|Directed by||Tobe Hooper|
|Produced by||Harry Alan Towers|
|Edited by||Alain Jakubowicz|
|Music by||Dov Seltzer|
Night Terrors is a 1993 film directed by Tobe Hooper. It stars Robert Englund in a dual role, as both Chevalier and the Marquis de Sade. The film was originally set to be shot in Egypt, which later was changed to Tel Aviv, which led the original director to quit the feature and the production company to hire director Tobe Hooper.
The film has received several negative reviews, noting Hooper's lower quality output following the release of Poltergeist.
A young girl travels to Cairo to visit her father, and becomes unwillingly involved with a bizarre sadomasochistic cult led by the charismatic Paul Chevalier, who is a descendant of the Marquis de Sade.
In 1993, Globus made three films with producer Harry Alan Towers, and managed to place all three of their Israeli-produced films in the interim of Cannon or Warners for video distribution. Among the films, only Night Terrors achieved theatrical distribution. Night Terrors was written by Daniel Matmor, though Rom Globus is also credited. It is Globus' only film credit.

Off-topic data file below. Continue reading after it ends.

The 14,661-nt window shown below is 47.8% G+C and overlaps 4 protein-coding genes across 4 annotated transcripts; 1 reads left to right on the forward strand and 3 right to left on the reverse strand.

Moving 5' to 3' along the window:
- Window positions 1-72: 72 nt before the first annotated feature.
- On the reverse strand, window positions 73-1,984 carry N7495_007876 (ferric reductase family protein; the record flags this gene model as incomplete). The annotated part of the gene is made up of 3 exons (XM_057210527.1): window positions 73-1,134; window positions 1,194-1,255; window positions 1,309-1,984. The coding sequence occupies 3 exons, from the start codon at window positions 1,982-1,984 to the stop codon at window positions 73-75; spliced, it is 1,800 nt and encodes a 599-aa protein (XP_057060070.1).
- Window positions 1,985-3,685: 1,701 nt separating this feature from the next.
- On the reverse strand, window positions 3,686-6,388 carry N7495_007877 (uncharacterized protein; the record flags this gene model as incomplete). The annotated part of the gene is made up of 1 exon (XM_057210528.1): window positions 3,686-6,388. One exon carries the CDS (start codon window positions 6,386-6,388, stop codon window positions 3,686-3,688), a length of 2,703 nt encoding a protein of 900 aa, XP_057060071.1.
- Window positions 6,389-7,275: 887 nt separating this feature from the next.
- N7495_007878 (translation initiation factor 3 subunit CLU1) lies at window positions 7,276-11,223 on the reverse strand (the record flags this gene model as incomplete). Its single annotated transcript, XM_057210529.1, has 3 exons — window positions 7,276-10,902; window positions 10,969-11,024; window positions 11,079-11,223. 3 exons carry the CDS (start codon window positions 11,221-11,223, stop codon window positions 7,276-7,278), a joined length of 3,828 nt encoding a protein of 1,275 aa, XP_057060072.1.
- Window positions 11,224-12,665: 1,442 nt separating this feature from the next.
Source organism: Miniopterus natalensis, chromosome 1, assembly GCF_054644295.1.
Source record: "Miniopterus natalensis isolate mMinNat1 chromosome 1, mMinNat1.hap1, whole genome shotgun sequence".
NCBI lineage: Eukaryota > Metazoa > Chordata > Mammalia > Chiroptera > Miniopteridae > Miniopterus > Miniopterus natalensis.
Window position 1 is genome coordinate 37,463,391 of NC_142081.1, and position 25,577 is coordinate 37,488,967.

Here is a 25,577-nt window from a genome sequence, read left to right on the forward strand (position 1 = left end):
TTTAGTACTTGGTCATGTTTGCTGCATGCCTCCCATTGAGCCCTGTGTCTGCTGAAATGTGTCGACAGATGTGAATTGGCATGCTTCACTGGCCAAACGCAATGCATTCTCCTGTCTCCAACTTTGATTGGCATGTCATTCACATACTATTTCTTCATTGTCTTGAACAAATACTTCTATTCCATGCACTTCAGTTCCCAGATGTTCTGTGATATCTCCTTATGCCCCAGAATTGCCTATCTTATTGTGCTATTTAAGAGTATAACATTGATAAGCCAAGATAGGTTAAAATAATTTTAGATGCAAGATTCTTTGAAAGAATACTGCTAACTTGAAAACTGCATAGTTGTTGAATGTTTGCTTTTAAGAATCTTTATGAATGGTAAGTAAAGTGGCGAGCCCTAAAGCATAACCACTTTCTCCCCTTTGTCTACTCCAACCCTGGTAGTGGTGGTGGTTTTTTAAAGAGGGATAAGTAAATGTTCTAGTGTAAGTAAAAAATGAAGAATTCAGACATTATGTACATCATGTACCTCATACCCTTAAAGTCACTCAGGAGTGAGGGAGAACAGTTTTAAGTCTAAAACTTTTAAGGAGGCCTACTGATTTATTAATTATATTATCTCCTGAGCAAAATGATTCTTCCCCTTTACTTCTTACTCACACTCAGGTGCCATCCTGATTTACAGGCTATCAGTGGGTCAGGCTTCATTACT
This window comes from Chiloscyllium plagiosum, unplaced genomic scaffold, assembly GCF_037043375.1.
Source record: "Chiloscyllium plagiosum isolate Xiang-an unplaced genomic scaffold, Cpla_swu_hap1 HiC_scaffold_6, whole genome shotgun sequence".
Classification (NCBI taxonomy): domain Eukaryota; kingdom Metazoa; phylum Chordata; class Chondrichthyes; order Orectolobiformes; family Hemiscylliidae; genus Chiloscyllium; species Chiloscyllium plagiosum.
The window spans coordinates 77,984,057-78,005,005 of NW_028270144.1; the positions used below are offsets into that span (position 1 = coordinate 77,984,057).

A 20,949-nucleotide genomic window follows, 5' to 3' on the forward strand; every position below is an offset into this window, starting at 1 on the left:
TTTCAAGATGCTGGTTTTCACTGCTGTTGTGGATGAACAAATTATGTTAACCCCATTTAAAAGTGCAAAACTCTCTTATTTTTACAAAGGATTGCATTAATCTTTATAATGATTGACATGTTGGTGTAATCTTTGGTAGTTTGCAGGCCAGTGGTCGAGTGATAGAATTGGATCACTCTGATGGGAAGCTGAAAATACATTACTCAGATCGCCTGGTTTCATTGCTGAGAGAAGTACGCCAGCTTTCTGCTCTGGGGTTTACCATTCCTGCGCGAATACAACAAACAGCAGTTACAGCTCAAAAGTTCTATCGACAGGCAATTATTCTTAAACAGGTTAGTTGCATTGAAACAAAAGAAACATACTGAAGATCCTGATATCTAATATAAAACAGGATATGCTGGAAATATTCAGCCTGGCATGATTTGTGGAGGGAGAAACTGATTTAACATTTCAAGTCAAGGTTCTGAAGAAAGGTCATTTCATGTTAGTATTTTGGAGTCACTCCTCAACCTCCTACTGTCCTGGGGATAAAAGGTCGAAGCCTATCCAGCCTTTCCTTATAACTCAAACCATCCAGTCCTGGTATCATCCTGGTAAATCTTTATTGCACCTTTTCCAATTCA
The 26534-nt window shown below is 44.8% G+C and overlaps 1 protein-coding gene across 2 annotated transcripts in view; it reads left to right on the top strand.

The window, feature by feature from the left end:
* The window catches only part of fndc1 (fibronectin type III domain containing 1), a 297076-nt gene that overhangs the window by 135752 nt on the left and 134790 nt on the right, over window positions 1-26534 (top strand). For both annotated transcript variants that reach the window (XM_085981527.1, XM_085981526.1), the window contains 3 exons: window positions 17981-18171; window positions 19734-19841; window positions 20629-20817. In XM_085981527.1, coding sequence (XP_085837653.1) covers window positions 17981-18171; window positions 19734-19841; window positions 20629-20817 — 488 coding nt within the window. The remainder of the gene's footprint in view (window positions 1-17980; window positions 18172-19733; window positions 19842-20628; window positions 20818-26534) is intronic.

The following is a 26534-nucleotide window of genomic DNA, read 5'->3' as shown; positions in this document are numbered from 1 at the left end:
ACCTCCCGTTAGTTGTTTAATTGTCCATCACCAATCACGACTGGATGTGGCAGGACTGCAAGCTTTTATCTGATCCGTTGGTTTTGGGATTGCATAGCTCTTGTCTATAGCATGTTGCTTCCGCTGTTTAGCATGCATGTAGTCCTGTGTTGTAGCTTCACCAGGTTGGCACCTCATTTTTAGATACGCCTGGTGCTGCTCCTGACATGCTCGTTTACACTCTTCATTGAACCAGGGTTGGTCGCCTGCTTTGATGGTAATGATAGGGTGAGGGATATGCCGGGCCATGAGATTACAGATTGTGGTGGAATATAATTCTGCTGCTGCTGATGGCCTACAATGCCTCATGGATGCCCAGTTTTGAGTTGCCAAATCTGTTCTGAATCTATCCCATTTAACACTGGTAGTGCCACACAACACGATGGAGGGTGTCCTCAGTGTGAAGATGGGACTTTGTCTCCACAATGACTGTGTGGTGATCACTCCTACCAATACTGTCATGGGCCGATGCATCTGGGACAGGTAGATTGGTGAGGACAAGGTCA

When actor Robert Englund learned about the filming being shot in Alexandria, Egypt, Englund stated he "jumped at the chance . . . but then the whole project went through radical transformation." Englund noted that the script was changed so that it was no longer about de Sade, but based on a collection of his erotic short stories, and that he would be playing a descendant of him as well as playing de Sade himself in a number of flashbacks. Englund then explained that the filming moved from Egypt to Tel Aviv in Israel, where they had to change it from a period film to a contemporary time frame with the original director quitting the project. Englund commented "I wasn't too thrilled about it, and the producers realized it, so to keep me happy, they hired one of my favourite directors . . . Tobe Hooper."
Post-production on two of both Night Terrors and The Mummy Lives were sent to Canada.
In a contemporary review, Entertainment Weekly described the film as a hybrid of the work of Zalman King and Stephen King and that the film "shouldn't necessarily have been attempted by the stars and director of 1976's Eaten Alive."
John Kenneth Muir wrote in Horror Films of the 1990s, "Many Tobe Hooper films admirably shatter taboos and film decorum, but there's little intellectual, stylish gamesmanship in this underwhelming film." Muir, in book on the films of Hooper described it as a "heavy-handed, turgid muddle of a movie that isn't thrilling or even particularly erotic (though it has been dubbed an "erotic thriller"). [...] There's no sign of his infectious sense of humor [...] or even his unflagging energy." Contemporary North American Film Directors noted that, along with 1989's Spontaneous Combustion, director Tobe Hooper "plumbed new depths".